Review: From the Archives: ‘Pandora and the Flying Dutchman’ provides rare enchantment
Originally published Jan. 11, 1952. A digitally restored 4K version of “Pandora and the Flying Dutchman” opens Friday.
In a class by itself as a unique and resplendent creation, “Pandora and the Flying Dutchman” helps to begin the new year glowingly for the motion picture.
Starring Ava Gardner and James Mason, directed by Albert Lewin, this eerie blending of earthly impulses with idealism and fantasy opened brilliantly last night at the Egyptian Theater. As an event of strange romantic allure and enormous scenic charm, it should find a responsive audience.
Here essentially is a modern adaptation of the legend of the Flying Dutchman, with overtones of that mythological story dealing with a lady who stirred much trouble in the world when she let loose troubles from their confines.
Lewin in his story and his screenplay adroitly mingles these ingredients, and sets the narrative amid the poetic and flamboyant landscapes of nature and life in Spain.
Known already for his “The Picture of Dorian Gray” and “Moon and Sixpence,” which exploited unusual subjects, he has perhaps struck a richer popular vein in his latest venture, produced in conjunction with Joseph Kaufman.
Certainly he has succeeded in elevating Miss Gardner to the status of a first-magnitude star as the sirenic femme fatale who is the picture’s heroine, while he has also provided James Mason with one of his best latter-day characters.
Only one demerit might be charged against the picture and that is its dalliance, either with beautiful scenery, or mood, or special situation. Off and on the story is halted for peculiar and eccentric excursions of this kind. These sequences are peculiarly interesting and individual in themselves, even though “Pandora and the Flying Dutchman” might be a stronger film without them.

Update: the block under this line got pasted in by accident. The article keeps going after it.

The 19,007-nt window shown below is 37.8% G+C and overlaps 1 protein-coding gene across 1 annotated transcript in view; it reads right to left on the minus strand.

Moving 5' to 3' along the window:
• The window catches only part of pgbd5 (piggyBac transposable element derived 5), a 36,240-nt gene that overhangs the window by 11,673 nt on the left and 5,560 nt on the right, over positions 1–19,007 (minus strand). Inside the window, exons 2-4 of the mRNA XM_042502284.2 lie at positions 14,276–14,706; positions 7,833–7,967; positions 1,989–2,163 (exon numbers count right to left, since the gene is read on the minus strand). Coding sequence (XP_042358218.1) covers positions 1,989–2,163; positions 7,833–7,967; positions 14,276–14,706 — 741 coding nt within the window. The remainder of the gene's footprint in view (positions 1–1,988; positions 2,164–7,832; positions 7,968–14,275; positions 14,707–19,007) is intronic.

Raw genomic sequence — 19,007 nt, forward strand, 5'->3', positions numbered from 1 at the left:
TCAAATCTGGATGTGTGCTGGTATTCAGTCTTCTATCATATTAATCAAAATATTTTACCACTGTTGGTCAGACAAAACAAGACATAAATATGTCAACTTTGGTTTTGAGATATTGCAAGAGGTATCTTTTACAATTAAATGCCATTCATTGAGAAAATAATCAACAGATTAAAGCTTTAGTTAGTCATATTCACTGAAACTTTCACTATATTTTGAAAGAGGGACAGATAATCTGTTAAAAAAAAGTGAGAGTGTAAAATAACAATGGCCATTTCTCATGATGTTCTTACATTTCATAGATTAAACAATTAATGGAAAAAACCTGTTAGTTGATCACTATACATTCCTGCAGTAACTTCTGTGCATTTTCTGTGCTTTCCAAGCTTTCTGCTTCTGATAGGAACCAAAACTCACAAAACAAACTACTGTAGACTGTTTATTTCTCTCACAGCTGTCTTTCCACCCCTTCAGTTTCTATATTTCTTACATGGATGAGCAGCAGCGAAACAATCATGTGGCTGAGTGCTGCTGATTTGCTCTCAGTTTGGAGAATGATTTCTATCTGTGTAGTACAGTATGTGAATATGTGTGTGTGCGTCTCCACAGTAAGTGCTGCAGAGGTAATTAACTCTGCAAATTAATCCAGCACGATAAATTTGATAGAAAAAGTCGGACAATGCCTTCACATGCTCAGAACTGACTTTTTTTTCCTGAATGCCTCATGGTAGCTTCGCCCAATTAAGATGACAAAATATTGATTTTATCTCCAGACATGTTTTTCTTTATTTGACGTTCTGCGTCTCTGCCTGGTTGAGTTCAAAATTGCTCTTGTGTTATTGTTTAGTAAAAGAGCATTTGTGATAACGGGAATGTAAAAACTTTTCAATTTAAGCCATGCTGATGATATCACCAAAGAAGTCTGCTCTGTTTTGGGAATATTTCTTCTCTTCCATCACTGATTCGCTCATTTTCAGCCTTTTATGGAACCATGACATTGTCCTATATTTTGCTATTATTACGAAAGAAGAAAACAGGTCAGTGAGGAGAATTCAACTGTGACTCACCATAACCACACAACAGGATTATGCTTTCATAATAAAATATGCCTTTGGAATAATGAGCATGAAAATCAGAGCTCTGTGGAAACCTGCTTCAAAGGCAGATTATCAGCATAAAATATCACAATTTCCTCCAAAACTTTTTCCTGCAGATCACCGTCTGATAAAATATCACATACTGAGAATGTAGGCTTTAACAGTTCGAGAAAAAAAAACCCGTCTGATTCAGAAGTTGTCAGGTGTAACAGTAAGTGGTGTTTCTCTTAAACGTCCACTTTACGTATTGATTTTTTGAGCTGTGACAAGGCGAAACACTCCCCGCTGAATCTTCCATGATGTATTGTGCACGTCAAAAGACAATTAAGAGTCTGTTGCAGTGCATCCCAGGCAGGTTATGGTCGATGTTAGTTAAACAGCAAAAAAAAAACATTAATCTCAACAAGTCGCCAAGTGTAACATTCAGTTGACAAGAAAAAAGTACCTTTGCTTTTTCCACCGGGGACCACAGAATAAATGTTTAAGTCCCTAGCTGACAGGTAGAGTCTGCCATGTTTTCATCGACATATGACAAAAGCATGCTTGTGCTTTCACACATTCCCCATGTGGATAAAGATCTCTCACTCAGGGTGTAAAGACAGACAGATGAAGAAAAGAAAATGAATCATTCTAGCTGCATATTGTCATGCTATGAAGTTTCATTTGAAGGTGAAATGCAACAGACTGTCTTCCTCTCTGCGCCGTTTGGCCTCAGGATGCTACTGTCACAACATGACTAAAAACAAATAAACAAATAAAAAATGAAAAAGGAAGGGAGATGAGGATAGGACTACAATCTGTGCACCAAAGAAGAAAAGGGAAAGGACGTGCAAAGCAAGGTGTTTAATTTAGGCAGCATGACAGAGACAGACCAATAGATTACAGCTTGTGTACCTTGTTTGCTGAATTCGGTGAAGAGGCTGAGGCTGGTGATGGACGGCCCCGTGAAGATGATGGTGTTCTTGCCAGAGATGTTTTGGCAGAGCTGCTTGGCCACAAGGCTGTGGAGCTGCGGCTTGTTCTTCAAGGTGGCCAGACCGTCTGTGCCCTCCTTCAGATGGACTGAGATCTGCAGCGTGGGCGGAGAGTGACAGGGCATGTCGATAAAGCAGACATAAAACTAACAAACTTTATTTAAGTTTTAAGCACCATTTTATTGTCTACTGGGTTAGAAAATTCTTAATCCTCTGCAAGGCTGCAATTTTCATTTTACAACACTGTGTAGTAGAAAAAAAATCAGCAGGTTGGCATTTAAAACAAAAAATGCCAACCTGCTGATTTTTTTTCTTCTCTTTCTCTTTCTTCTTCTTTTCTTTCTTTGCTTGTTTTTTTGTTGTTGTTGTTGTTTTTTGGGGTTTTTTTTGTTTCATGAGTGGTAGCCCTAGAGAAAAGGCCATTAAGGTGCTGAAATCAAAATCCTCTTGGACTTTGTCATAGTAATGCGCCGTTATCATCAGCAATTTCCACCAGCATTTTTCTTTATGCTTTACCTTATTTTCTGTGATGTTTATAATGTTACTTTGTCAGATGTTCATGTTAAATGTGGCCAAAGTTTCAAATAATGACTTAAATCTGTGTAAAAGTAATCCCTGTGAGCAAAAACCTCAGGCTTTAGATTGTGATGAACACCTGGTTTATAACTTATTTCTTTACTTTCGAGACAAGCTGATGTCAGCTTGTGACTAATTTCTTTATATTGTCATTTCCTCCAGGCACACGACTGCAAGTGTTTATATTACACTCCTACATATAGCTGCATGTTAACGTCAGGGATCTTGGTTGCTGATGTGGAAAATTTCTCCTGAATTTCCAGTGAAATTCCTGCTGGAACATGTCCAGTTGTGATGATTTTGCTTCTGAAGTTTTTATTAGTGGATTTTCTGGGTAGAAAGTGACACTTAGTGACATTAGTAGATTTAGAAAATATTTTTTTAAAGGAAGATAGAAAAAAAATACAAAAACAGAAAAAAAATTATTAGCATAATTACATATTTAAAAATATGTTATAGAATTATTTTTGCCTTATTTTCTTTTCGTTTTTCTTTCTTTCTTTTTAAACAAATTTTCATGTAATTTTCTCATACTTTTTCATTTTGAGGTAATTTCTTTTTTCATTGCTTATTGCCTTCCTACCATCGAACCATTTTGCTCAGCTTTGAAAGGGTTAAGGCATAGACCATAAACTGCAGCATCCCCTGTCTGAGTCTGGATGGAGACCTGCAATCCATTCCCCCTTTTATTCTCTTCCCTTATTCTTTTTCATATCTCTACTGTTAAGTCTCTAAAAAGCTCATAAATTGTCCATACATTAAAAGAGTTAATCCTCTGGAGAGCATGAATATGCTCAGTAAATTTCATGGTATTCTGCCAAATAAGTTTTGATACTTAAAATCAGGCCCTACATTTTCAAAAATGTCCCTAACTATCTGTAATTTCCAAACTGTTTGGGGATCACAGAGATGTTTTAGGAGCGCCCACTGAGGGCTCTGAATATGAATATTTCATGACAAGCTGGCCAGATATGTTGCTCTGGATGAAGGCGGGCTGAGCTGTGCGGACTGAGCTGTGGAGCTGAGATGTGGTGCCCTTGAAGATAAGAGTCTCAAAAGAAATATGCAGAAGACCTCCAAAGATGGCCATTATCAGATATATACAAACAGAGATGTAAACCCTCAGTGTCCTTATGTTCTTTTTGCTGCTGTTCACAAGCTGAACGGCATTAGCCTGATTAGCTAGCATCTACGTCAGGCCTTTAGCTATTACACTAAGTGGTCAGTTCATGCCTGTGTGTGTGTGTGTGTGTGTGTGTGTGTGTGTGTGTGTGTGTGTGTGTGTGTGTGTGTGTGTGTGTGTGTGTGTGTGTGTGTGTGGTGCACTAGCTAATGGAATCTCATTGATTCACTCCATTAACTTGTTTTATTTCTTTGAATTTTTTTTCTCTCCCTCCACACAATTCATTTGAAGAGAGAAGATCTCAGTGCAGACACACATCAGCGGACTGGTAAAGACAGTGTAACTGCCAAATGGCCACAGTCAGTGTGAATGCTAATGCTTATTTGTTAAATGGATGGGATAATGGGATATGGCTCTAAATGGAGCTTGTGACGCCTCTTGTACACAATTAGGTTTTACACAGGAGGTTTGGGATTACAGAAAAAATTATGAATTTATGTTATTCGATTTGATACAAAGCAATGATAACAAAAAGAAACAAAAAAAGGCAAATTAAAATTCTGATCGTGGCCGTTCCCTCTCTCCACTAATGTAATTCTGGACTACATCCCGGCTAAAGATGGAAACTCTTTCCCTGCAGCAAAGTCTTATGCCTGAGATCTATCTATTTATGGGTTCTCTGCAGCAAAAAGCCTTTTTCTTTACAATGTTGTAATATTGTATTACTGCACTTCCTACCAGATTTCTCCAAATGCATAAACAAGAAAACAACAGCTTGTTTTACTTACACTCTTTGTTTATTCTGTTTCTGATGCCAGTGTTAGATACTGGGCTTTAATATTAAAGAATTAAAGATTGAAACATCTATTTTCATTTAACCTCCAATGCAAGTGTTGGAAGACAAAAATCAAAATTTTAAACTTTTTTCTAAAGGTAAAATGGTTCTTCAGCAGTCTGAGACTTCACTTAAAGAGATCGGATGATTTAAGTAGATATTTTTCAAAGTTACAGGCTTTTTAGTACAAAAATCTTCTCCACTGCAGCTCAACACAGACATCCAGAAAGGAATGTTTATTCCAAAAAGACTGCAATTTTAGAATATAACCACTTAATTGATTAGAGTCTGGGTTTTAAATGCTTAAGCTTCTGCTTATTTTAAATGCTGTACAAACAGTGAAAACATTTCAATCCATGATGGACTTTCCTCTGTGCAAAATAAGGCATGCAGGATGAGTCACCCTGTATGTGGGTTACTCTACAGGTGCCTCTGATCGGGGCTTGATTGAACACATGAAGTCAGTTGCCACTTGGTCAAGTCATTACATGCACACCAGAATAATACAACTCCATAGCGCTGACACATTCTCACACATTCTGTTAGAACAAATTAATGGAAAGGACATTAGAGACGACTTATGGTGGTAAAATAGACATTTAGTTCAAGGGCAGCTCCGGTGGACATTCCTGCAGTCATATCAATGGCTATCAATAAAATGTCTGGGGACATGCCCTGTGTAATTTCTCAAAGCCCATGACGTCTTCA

Reissue of the decades-spanning 1951 fantasy drama about a mysterious sea captain doomed to wander the world till he finds true love. With James Mason, Ava Gardner.
Stunning is the impression made by Mario Cabré as the bullfighter, Juan Montalvo. He is a real discovery, who could easily be made topflight on the American screen if he wants to toss away his sword and cape for the movies.
He is the jealous rival of Mason. He shoots the eternal wanderer of the seas, only to learn to his own destruction that a bullet had no effect on the life of the man doomed by destiny.
Miss Gardner is an American girl leading her own life in Europe and careless of whom she hurts among the people around her. One man poisons himself because of her in an early episode. Another bluntly disposes of a girl who is in love with him. Even a mature narrator is not beyond her enchantment.
While Miss Gardner may not herself have all the qualities to suggest such an array of effects on the masculine sex, there is no question whatsoever of the beauty of her presence in this picture, and the fact that she appears to capture much of the role’s meaning in the principal episodes. She seems in other words to grow along with the portrayal. It is a good start along a sultry course if she wants to pursue it.
Mason with his imperturbable air manages to suggest an effective impression of a man who has mysteriously lived through the ages, though just what such a personage would be like is probably impossible to determine anyway. However, Mason attains the necessary remoteness that is appropriate to the fictional character, modernly presented, and thus adds much to the effect.
Whatever might be wanting of the illusory is amply supplied by the natural backgrounds so mystically photographed by Jack Cardiff.
To Nigel Patrick, Harold Warrender and Marius Goring go large credits for leveling the action to a more common denominator which is a bridge to its fantasy. Sheila Sim is also good.
To be noted as in the cast are John Laurie, Pamela Kellino, Patricia Raine and especially Margarita D’Alvarez. There are various typical musical interpolations and a very fine score composed and orchestrated by Alan Rawsthorne.
'Pandora and the Flying Dutchman'
Running time: 2 hours, 2 minutes
Playing: Starts Feb. 21, Laemmle Royal, West Los Angeles
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